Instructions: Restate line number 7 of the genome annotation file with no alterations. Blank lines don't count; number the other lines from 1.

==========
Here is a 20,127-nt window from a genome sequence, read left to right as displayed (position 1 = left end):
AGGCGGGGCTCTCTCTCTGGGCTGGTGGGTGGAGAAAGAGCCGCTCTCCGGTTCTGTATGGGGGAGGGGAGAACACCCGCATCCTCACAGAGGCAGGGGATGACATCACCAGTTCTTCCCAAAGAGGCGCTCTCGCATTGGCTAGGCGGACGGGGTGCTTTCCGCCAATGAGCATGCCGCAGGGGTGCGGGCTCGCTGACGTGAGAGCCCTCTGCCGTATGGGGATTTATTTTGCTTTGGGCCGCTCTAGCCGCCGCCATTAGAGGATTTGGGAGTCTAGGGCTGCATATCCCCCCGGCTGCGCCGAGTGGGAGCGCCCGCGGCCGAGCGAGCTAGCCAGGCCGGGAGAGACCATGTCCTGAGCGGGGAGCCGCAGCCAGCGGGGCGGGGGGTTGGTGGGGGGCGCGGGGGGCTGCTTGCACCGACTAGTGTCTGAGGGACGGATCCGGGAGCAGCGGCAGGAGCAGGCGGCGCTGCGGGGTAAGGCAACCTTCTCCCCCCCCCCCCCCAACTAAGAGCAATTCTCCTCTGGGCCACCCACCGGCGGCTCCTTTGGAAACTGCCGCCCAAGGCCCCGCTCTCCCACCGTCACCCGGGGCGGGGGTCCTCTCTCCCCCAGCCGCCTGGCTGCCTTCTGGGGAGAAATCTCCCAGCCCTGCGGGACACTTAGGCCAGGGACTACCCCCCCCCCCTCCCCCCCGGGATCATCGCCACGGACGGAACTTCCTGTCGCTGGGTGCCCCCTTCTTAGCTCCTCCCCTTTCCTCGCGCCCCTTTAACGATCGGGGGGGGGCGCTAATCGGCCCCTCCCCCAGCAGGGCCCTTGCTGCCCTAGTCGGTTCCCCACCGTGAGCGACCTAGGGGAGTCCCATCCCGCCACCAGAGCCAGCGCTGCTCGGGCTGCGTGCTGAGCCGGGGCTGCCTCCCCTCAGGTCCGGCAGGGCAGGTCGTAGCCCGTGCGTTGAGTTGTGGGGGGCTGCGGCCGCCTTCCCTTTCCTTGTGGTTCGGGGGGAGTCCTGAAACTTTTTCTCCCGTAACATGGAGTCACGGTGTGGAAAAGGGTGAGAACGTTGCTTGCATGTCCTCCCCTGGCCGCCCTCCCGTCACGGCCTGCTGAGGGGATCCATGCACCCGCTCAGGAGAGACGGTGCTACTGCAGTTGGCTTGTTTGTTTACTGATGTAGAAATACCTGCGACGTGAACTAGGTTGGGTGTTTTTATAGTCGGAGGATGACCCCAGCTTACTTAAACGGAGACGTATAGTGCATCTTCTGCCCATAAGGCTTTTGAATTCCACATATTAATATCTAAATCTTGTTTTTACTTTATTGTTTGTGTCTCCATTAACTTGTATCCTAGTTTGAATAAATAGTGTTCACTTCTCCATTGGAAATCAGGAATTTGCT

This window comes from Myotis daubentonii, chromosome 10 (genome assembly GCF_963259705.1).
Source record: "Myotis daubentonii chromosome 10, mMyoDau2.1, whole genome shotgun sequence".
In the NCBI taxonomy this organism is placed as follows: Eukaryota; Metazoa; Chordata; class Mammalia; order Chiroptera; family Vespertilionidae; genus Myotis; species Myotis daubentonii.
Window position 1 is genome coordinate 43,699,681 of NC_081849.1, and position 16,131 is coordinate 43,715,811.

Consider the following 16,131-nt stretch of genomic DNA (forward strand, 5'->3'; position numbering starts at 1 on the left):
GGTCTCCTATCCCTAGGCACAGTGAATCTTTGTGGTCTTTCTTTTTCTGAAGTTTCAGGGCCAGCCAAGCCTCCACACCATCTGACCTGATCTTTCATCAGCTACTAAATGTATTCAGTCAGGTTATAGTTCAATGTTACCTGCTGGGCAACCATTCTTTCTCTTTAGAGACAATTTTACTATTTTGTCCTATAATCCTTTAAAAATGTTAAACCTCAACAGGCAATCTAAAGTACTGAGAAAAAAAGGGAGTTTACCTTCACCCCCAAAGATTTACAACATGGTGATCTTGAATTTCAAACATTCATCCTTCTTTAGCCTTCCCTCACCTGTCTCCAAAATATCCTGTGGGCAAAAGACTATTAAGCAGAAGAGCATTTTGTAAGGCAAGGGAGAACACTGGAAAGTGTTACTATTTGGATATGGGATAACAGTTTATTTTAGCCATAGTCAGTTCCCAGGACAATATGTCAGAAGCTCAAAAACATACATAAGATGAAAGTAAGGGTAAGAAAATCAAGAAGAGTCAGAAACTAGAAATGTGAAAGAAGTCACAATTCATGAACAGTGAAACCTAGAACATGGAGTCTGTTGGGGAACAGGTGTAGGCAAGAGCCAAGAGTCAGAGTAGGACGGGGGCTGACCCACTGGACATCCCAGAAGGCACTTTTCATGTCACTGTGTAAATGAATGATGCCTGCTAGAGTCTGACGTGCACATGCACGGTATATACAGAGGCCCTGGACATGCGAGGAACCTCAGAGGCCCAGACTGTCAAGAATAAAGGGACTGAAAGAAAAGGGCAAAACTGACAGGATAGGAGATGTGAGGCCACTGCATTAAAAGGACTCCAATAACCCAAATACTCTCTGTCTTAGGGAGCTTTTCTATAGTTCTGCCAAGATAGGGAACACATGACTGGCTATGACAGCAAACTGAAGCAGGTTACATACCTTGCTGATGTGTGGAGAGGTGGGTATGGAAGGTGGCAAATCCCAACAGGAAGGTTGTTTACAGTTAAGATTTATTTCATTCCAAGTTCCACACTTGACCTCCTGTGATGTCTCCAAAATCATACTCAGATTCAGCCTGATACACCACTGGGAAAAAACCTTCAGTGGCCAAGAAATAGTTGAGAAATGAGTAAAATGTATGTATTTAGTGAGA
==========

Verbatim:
Consider the following 16,131-nt stretch of genomic DNA (forward strand, 5'->3'; position numbering starts at 1 on the left):